“Squish, squash.” I was walking gingerly on a soft, spongy carpet of sphagnum moss in a northern Vermont bog. Magenta blossoms decorated the sheep laurel shrubs that lined the edge of the open wetland – beyond them the pointed spires of balsam fir and black spruce reached towards the sky. Ahead of me, the white tufts at the ends of cotton grass waved in the breeze. I took another step. There was a sucking sound, and a cold, wet feeling as my right foot suddenly sank a couple of feet into the bog. It was challenging to get it out without falling in entirely, but I finally extricated my muddy boot and vowed to buy some high rubber boots for future wetland exploration. » Continue Reading.
Posts Tagged ‘Wetlands’
Robert McCloskey’s Make way for Ducklings is one of my favorite childhood books. I loved the way Mr. and Mrs. Mallard interacted, their seemingly endless search for the perfect nesting place, the description of classic Boston neighborhoods, and the whimsical names of their eight ducklings.
Not until I started reading the story to my own children, several years ago now, did I notice Mr. Mallard ditches Mrs. Mallard after the ducklings hatch, leaving her to tend to eight kids on her own, amid the dangers of snapping turtles and Boston traffic.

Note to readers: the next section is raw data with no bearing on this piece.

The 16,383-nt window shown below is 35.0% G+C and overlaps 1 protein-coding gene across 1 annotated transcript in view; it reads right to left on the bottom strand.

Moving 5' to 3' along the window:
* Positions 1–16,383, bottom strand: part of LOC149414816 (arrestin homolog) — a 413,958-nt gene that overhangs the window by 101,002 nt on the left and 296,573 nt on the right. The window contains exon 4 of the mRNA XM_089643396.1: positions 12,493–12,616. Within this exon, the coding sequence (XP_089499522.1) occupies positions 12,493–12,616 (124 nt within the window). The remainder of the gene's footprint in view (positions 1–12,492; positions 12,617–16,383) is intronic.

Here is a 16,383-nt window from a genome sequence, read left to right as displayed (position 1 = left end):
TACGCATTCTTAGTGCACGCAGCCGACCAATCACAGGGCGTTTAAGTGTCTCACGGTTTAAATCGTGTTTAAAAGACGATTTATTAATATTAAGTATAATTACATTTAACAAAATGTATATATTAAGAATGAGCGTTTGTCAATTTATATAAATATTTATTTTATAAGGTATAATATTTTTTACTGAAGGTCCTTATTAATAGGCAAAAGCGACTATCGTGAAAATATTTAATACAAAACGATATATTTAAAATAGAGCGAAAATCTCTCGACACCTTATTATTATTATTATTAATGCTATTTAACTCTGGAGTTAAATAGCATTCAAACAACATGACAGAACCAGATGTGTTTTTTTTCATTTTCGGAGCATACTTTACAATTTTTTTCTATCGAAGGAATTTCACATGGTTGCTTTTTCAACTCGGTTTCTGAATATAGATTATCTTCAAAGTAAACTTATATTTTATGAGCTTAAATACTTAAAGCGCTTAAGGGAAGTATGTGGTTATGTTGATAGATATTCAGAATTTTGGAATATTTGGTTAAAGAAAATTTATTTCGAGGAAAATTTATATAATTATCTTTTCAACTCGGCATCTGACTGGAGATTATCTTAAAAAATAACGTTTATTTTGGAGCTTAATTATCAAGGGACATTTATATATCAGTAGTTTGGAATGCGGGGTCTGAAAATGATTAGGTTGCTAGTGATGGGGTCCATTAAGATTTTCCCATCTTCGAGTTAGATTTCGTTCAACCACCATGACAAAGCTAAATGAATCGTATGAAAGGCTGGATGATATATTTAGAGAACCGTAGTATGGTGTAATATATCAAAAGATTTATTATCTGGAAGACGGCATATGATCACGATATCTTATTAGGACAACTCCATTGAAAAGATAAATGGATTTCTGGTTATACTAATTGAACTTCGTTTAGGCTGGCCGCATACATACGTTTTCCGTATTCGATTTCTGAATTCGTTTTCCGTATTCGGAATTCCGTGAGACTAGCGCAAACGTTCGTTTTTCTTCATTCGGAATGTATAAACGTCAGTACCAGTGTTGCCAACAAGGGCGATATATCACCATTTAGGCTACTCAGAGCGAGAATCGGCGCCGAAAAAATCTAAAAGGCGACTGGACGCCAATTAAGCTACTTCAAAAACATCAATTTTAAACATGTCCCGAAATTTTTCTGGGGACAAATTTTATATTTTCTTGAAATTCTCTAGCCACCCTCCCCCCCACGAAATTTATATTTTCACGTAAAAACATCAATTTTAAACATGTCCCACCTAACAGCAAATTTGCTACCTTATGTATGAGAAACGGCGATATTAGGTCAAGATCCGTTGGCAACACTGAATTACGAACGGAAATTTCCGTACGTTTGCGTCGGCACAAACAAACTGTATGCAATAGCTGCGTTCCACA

It turns out Mr. Mallard, with his handsome green head, dapper blue wing patches, and charmingly curled tail can be a bit of a scamp; male mallards will mate with just about any feathered thing that floats on water. And they’re not always nice about it. » Continue Reading.
The New York State Department of Environmental Conservation (DEC) has announced that several restricted Wildlife Management Areas (WMAs) will be opened to the public in Jefferson and St. Lawrence counties from Saturday, August 12, through Sunday, August 27, 2017.
Portions of these WMAs are marked as “Refuge” or “Wetlands Restricted Area” to allow waterfowl and other listed species to breed and raise young without interference from people. » Continue Reading.
The Adirondack Park Agency (APA) has requested public comment on proposed general permit 2017-G1 entitled “Access to and Replacement of Utility Poles in Wetlands.” The draft general permit renews General Permit P2014G-2. The general permit would expedite APA approval for qualifying activities.
The APA will accept public comments until June 23, 2017. The General Permit 2017-G1 application and APA Board Resolution and Order are available for download from the Agency’s website.